The questions we ask when selecting an undergraduate or graduate program focus on the financial and vocational. What will it cost? Will I get a job when I graduate? What we miss is the critical question. Who will I become?
It’s not a question just for philosophy majors.
Each university community is a micro culture defined by traditions, behaviors and beliefs. Even the most jaded will be transformed by the experience. That’s why imagining your selfie in four years is as important as financial and career planning.
The Atlantic’s senior editor, Derek Thompson acknowledged this developmental progression when he examined the impact of college choice on future success.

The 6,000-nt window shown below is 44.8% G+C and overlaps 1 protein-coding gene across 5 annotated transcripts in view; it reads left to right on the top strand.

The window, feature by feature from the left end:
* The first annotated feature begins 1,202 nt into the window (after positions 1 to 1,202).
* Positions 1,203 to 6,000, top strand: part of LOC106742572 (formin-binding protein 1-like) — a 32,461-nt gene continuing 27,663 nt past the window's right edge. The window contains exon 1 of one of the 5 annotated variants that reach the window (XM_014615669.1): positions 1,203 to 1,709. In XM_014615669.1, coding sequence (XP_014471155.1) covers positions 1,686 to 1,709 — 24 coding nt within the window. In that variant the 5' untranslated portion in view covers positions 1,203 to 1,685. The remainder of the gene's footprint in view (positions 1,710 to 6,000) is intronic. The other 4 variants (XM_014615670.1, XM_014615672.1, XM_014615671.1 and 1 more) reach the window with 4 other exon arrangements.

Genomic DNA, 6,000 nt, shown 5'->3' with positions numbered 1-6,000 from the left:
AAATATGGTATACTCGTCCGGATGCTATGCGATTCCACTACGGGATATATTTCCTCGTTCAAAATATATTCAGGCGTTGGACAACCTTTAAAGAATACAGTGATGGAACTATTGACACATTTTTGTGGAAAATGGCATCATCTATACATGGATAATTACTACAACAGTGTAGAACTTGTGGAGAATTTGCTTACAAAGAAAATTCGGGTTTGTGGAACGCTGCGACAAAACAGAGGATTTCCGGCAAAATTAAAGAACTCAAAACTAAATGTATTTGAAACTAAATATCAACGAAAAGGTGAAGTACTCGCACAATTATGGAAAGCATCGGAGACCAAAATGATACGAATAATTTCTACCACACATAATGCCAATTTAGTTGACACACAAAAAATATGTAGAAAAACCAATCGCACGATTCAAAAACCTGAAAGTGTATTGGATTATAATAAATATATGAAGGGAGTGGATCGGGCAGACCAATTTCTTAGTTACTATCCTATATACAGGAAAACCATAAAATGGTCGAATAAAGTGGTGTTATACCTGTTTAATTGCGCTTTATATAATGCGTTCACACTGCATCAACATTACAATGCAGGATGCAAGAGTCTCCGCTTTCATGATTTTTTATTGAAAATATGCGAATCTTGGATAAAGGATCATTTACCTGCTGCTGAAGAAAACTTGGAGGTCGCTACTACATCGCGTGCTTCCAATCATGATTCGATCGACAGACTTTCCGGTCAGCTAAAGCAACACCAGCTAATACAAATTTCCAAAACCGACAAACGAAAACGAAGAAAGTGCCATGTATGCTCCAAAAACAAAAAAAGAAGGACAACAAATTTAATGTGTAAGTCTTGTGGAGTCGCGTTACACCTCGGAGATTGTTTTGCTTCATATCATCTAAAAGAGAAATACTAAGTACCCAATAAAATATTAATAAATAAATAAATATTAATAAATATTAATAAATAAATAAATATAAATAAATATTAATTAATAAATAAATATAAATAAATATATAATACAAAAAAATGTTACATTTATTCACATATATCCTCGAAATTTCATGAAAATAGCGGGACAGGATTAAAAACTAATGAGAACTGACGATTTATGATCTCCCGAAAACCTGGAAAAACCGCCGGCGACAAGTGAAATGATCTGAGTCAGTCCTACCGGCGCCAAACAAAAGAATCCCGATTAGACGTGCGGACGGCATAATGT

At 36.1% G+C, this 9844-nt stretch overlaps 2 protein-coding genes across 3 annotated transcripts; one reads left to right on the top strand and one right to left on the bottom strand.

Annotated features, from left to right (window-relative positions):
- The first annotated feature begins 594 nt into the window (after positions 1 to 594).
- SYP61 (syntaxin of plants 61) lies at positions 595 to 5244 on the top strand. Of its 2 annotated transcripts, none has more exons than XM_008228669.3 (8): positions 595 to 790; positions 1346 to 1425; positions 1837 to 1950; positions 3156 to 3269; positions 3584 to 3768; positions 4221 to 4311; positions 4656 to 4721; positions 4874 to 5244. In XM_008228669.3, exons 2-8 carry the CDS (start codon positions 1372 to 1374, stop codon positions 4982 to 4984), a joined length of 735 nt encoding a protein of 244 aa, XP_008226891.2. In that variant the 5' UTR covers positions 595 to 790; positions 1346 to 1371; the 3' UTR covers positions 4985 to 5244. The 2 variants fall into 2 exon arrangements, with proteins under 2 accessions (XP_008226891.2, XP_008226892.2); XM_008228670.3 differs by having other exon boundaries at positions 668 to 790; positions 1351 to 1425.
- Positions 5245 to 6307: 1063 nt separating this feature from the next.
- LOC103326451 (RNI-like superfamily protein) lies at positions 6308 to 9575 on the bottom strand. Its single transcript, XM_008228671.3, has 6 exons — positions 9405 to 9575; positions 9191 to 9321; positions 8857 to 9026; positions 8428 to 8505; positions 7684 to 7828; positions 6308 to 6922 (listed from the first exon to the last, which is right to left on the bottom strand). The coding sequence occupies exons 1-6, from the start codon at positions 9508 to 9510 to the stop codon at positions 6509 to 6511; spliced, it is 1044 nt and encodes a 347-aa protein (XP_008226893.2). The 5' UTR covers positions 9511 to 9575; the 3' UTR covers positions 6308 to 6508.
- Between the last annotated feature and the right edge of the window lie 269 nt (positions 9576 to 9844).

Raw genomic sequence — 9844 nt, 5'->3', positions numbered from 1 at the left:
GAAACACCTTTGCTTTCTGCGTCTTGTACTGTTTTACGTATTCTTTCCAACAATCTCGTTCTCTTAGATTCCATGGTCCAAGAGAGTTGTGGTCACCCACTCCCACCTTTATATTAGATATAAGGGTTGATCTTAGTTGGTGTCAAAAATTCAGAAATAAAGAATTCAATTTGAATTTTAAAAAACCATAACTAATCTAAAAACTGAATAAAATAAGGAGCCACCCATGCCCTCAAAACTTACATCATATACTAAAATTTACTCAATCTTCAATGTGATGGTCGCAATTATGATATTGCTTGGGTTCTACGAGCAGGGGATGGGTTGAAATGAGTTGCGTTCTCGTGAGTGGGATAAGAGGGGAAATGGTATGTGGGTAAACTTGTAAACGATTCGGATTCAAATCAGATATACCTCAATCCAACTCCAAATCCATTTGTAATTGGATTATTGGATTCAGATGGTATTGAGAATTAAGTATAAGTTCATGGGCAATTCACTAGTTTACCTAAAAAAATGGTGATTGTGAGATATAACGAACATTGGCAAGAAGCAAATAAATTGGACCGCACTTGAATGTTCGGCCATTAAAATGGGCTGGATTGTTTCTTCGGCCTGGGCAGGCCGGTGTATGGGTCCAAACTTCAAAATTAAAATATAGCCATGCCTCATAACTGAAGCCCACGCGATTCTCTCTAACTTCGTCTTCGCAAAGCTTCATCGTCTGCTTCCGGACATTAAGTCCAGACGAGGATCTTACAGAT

“While hundreds of thousands of 17- and 18-year-olds sit around worrying that a decision by a room of strangers is about to change their lives forever, the truer thing is that their lives have already been shaped decisively by the sum of their own past decisions—the habits developed, the friends made, and the challenges overcome. Where you go to college does matter, because it’s often an accurate measure of the person you’re becoming.”
If you accept that college is a point on the developmental continuum, your challenge is to find a place where your past intersects with your optimal opportunity for continued growth.
If place defines you, it’s a campus where you’ll discover the gaps in your experience and explore every possible resource to fill in the blanks. Networking will not be an abstract process for job search, but a four year active engagement with faculty, administrators and colleagues.
Your future is not determined by the decision of an admissions committee, but by the sum of your individual decisions over time, and who you will become.